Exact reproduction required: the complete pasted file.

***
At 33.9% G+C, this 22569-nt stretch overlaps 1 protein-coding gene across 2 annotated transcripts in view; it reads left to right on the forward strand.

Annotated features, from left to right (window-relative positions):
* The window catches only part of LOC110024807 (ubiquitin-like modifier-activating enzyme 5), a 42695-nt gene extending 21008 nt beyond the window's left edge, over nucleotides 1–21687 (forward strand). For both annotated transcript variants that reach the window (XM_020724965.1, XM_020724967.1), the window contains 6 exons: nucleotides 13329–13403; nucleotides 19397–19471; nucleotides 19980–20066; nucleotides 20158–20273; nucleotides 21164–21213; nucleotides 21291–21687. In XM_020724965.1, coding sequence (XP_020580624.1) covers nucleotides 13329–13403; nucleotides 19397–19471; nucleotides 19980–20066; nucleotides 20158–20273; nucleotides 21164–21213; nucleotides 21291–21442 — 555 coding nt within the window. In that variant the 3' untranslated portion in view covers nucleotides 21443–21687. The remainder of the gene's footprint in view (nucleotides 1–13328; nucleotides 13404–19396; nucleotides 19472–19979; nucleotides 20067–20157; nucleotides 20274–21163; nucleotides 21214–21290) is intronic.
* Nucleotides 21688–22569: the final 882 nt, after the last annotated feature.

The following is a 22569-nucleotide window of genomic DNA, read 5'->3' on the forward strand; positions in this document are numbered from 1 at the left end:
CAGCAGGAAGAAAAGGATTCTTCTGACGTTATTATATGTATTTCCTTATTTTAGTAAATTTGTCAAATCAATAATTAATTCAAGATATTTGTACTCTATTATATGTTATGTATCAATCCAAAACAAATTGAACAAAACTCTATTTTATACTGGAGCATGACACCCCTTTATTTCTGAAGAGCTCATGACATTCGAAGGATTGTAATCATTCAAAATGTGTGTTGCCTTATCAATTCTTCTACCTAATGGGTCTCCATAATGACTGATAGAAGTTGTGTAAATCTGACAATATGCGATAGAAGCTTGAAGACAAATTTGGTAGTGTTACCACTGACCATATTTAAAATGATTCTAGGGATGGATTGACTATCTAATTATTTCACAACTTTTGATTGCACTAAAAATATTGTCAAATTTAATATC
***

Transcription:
At 33.9% G+C, this 22569-nt stretch overlaps 1 protein-coding gene across 2 annotated transcripts in view; it reads left to right on the forward strand.

Annotated features, from left to right (window-relative positions):
* The window catches only part of LOC110024807 (ubiquitin-like modifier-activating enzyme 5), a 42695-nt gene extending 21008 nt beyond the window's left edge, over nucleotides 1–21687 (forward strand). For both annotated transcript variants that reach the window (XM_020724965.1, XM_020724967.1), the window contains 6 exons: nucleotides 13329–13403; nucleotides 19397–19471; nucleotides 19980–20066; nucleotides 20158–20273; nucleotides 21164–21213; nucleotides 21291–21687. In XM_020724965.1, coding sequence (XP_020580624.1) covers nucleotides 13329–13403; nucleotides 19397–19471; nucleotides 19980–20066; nucleotides 20158–20273; nucleotides 21164–21213; nucleotides 21291–21442 — 555 coding nt within the window. In that variant the 3' untranslated portion in view covers nucleotides 21443–21687. The remainder of the gene's footprint in view (nucleotides 1–13328; nucleotides 13404–19396; nucleotides 19472–19979; nucleotides 20067–20157; nucleotides 20274–21163; nucleotides 21214–21290) is intronic.
* Nucleotides 21688–22569: the final 882 nt, after the last annotated feature.

The following is a 22569-nucleotide window of genomic DNA, read 5'->3' on the forward strand; positions in this document are numbered from 1 at the left end:
CAGCAGGAAGAAAAGGATTCTTCTGACGTTATTATATGTATTTCCTTATTTTAGTAAATTTGTCAAATCAATAATTAATTCAAGATATTTGTACTCTATTATATGTTATGTATCAATCCAAAACAAATTGAACAAAACTCTATTTTATACTGGAGCATGACACCCCTTTATTTCTGAAGAGCTCATGACATTCGAAGGATTGTAATCATTCAAAATGTGTGTTGCCTTATCAATTCTTCTACCTAATGGGTCTCCATAATGACTGATAGAAGTTGTGTAAATCTGACAATATGCGATAGAAGCTTGAAGACAAATTTGGTAGTGTTACCACTGACCATATTTAAAATGATTCTAGGGATGGATTGACTATCTAATTATTTCACAACTTTTGATTGCACTAAAAATATTGTCAAATTTAATATC